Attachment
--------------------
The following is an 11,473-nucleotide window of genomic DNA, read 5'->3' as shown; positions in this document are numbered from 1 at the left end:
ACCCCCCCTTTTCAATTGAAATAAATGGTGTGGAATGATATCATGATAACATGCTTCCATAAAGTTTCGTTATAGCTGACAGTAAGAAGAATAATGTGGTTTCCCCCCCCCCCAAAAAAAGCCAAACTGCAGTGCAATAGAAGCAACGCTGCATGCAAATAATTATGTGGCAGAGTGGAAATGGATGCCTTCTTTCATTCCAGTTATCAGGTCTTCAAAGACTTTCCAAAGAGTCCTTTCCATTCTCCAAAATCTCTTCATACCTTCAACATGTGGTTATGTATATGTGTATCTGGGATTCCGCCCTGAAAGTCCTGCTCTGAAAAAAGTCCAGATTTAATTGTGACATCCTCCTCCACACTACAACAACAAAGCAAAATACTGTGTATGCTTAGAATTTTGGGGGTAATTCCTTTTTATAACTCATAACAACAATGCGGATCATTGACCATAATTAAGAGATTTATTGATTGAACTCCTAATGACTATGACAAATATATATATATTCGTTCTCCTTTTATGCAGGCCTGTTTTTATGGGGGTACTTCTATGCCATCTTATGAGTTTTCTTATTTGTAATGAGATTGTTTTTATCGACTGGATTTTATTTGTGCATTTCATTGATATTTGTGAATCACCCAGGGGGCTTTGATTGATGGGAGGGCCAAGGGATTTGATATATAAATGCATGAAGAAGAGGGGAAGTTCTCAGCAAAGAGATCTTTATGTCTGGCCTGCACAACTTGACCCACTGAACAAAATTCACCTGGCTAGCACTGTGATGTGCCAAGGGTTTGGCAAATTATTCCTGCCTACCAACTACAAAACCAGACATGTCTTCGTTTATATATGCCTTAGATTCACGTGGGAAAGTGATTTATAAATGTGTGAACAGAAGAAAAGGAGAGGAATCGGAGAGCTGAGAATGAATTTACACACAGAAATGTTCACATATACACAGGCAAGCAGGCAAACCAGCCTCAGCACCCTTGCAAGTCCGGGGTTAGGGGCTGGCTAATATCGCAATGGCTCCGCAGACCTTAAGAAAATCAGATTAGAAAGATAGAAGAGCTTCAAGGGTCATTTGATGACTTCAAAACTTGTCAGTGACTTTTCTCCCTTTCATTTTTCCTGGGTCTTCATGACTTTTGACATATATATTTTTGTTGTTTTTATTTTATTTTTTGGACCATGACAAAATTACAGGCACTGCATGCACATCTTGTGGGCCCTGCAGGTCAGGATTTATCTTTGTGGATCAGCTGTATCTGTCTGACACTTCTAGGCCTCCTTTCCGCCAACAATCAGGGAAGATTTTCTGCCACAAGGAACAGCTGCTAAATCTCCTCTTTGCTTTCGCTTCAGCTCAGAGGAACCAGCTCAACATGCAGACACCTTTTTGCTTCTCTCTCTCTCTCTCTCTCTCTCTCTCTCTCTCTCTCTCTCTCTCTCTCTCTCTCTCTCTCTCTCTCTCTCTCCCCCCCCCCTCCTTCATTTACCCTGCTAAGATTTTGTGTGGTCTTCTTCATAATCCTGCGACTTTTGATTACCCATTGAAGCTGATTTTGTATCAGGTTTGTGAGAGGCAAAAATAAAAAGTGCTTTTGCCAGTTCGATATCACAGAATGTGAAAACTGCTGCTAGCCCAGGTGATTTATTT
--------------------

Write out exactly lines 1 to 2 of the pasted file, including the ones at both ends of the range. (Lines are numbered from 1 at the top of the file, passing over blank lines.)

The following is an 11,473-nucleotide window of genomic DNA, read 5'->3' as shown; positions in this document are numbered from 1 at the left end:
ACCCCCCCTTTTCAATTGAAATAAATGGTGTGGAATGATATCATGATAACATGCTTCCATAAAGTTTCGTTATAGCTGACAGTAAGAAGAATAATGTGGTTTCCCCCCCCCCCAAAAAAAGCCAAACTGCAGTGCAATAGAAGCAACGCTGCATGCAAATAATTATGTGGCAGAGTGGAAATGGATGCCTTCTTTCATTCCAGTTATCAGGTCTTCAAAGACTTTCCAAAGAGTCCTTTCCATTCTCCAAAATCTCTTCATACCTTCAACATGTGGTTATGTATATGTGTATCTGGGATTCCGCCCTGAAAGTCCTGCTCTGAAAAAAGTCCAGATTTAATTGTGACATCCTCCTCCACACTACAACAACAAAGCAAAATACTGTGTATGCTTAGAATTTTGGGGGTAATTCCTTTTTATAACTCATAACAACAATGCGGATCATTGACCATAATTAAGAGATTTATTGATTGAACTCCTAATGACTATGACAAATATATATATATTCGTTCTCCTTTTATGCAGGCCTGTTTTTATGGGGGTACTTCTATGCCATCTTATGAGTTTTCTTATTTGTAATGAGATTGTTTTTATCGACTGGATTTTATTTGTGCATTTCATTGATATTTGTGAATCACCCAGGGGGCTTTGATTGATGGGAGGGCCAAGGGATTTGATATATAAATGCATGAAGAAGAGGGGAAGTTCTCAGCAAAGAGATCTTTATGTCTGGCCTGCACAACTTGACCCACTGAACAAAATTCACCTGGCTAGCACTGTGATGTGCCAAGGGTTTGGCAAATTATTCCTGCCTACCAACTACAAAACCAGACATGTCTTCGTTTATATATGCCTTAGATTCACGTGGGAAAGTGATTTATAAATGTGTGAACAGAAGAAAAGGAGAGGAATCGGAGAGCTGAGAATGAATTTACACACAGAAATGTTCACATATACACAGGCAAGCAGGCAAACCAGCCTCAGCACCCTTGCAAGTCCGGGGTTAGGGGCTGGCTAATATCGCAATGGCTCCGCAGACCTTAAGAAAATCAGATTAGAAAGATAGAAGAGCTTCAAGGGTCATTTGATGACTTCAAAACTTGTCAGTGACTTTTCTCCCTTTCATTTTTCCTGGGTCTTCATGACTTTTGACATATATATTTTTGTTGTTTTTATTTTATTTTTTGGACCATGACAAAATTACAGGCACTGCATGCACATCTTGTGGGCCCTGCAGGTCAGGATTTATCTTTGTGGATCAGCTGTATCTGTCTGACACTTCTAGGCCTCCTTTCCGCCAACAATCAGGGAAGATTTTCTGCCACAAGGAACAGCTGCTAAATCTCCTCTTTGCTTTCGCTTCAGCTCAGAGGAACCAGCTCAACATGCAGACACCTTTTTGCTTCTCTCTCTCTCTCTCTCTCTCTCTCTCTCTCTCTCTCTCTCTCTCTCTCTCTCTCTCTCTCTCTCTCTCTCTCCCCCCCCCCTCCTTCATTTACCCTGCTAAGATTTTGTGTGGTCTTCTTCATAATCCTGCGACTTTTGATTACCCATTGAAGCTGATTTTGTATCAGGTTTGTGAGAGGCAAAAATAAAAAGTGCTTTTGCCAGTTCGATATCACAGAATGTGAAAACTGCTGCTAGCCCAGGTGATTTATTT